Thanks Robert, good sleuthing! Very interesting, especially the W.A. Palmer connection. Palmer's studio (in San Mateo as I recall, or somewhere else down the peninsula) worked mostly to provide sound tracks for motion pictures using Westrex 35 mm movie film recorders. Maybe he recorded the album and provided the master tape to RCA Victor to be pressed.

Strange coincidence that I would find that record; I bought a lot of speakers, a couple of Ampex 300 tape decks, lot of tube amps, vacuum tubes, etc. from the WA Palmer estate in 1996. Unfortunately somebody else got to the 18" Jensen field coil speakers before I did.

I was told by his son that Mr. Palmer came back home from WW II Germany with a Magnetophon reel-to-reel tape deck. Together with his friend J.T. Mullin Mr. Palmer reverse engineered the German machine and produced the first American magnetic film tape recorder.

In 1946 Merv Griffin was the first American performer to master a commercial disc from Palmer's and Mullin's new magnetic tape recorder, "Songs by Merv Griffin". in 1946, the second artist to use their machine was was Bing Crosby on the Philco Radio Time show.

Mullin and Palmer then worked with Ampex to produce the Ampex 200, the commercial version of their machine.

Palmer went on to work with Bing Crosby producing Hollywood movie sound tracks, their machine replacing optical film recorders.


Blue Heron said...

Nice work, Watson. I think that we will eventually crack this egg.

Found this strange video on Youtube. Palmer had at least some connection to rock and roll, wonder if anyone recognizes the group? No audio, unfortunately.


BTW, a Forrest Boothe lives in Sonoma, 93 - another one near L.A. in his sixties, might be the first guy, but don't want to bother him.

I see that Palmer belonged to the Bohemian Club. Weir did too. Might be a nexus there for Boothe. I know one of the luminaries there, Willie Matthews, but now we are getting a bit off the curve.

Kerry said...

Cool find Sherlock. Somebody must recognize that weird show band, the audio is probably missing because it was a WA Palmer project. Soundtracks is what Palmer did. Thinking about contacting William Palmer's nephew Bruce Palmer (not his son, my mistake) to find out if he has access to Palmer's or Forrest Boothe's tape archives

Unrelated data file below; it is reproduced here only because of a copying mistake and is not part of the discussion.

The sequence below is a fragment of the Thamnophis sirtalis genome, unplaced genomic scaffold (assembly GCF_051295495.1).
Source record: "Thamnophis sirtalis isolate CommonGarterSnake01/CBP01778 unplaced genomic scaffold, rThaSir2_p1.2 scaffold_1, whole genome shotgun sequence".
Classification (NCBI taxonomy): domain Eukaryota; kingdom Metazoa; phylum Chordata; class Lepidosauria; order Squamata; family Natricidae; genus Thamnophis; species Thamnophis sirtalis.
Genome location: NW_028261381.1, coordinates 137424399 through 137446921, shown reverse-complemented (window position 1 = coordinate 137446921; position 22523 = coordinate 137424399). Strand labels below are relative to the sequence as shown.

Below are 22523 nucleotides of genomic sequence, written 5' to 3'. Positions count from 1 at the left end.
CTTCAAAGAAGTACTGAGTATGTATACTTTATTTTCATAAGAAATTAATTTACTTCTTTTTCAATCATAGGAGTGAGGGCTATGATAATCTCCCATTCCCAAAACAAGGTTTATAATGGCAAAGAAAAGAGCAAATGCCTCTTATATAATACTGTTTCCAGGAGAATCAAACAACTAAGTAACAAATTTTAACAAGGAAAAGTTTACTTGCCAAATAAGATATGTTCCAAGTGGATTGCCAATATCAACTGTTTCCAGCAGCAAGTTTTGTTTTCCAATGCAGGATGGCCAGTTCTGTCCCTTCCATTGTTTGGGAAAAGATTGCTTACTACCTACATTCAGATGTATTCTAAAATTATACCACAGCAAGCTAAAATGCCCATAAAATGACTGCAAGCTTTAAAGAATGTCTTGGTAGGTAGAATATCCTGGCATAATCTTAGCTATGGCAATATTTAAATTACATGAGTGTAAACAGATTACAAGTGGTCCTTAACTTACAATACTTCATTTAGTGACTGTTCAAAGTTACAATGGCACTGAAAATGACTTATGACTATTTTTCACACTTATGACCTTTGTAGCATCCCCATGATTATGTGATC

Anonymous said...

Check out Dawson's bio on Wikipedia. His father JCD III was a "Palo Alto" filmmaker so I'm thinking Dawson III was connected to WA Palmer Films. Had to have been. Which would explain Forrest Boothe's 'recorded by' credit on JD IV's album. Is the silent Palmer film of Dred Zeppelin perhaps?

Blue Heron said...

Seems a bit tall for dread but it could be the platforms. Too early anyway, Prime Movers became Dread Zeppelin in about 1989.

Anonymous said...

Was browsing the web this morning and found a website with dating info on RCA Victor Custom Records matrix codes. http://www.45rpmrecords.com/date_rca.php

Turns out R = 1964 which dates Dawson’s record (R4RM-0738).

McDuke was born June 1945, so he would have been 18 or 19 when he recorded Guitar and Autoharp.


Anonymous said...

From Rob B:

I just got some info from Bruce Dawson on your incredible flea market find:

WA Palmer films was in SF and that was where dad "worked" for many years before he opened his own office (Larry Dawson Productions in the Well Fargo Bldg. on Montgomery St).

1964 sounds about right maybe a little older...'63, '62? John would have been about 18 or19. The record was a one off that was in fact in a plain white paper jacket. I forget who designed the label. I am pretty sure it wasn't me. It actually might have been John himself. Dad arranged the recording session for John to highlight his talent. It was all John. No other accompaniment. No idea how many pressings were made.

As you can see this was definitely in John's folk song phase (if he actually had phases that is). If you ever have a chance to hear it, it's pretty cool and he did play a mean autoharp. 2 songs on side 1 were authored by John. That Autoharp went up for sale with the rest of John' instruments a few years back.

Only one other piece of misinformation...John Collins Dawson III was our grand father. Dead when our father was 6. Dad was Laurence Dawson.

Bruce Dawson

Blue Heron said...

Excellent info, everything is getting pretty well sealed up. I am pretty confident in the pressing date of 1964 because of Dylan's late 63 release of these two songs.

Soon we will have music!

Blue Heron said...

Record is now for sale on ebay - 4/2/17


Janez Guna said...

I have this LP on a cassette sent to me by the Marmaduke.

Peter G Werner said...

There's a Forrest E. Boothe obituary here, since people were asking about him:


Basically, he was a sound engineer for many years for W.A. Palmer Films. (Not sure how that company ended up recording the Dawson album, since it was primarily an industrial film studio, with some forays into television work, and not really a music recording studio.)

Forrest Boothe seems to be a name people search for a lot, actually, as he turns up on a lot of credits, and there are several internet pages asking about him. He also occasionally did electronic music for educational and industrial films, notably for this wonderful film on microscopy: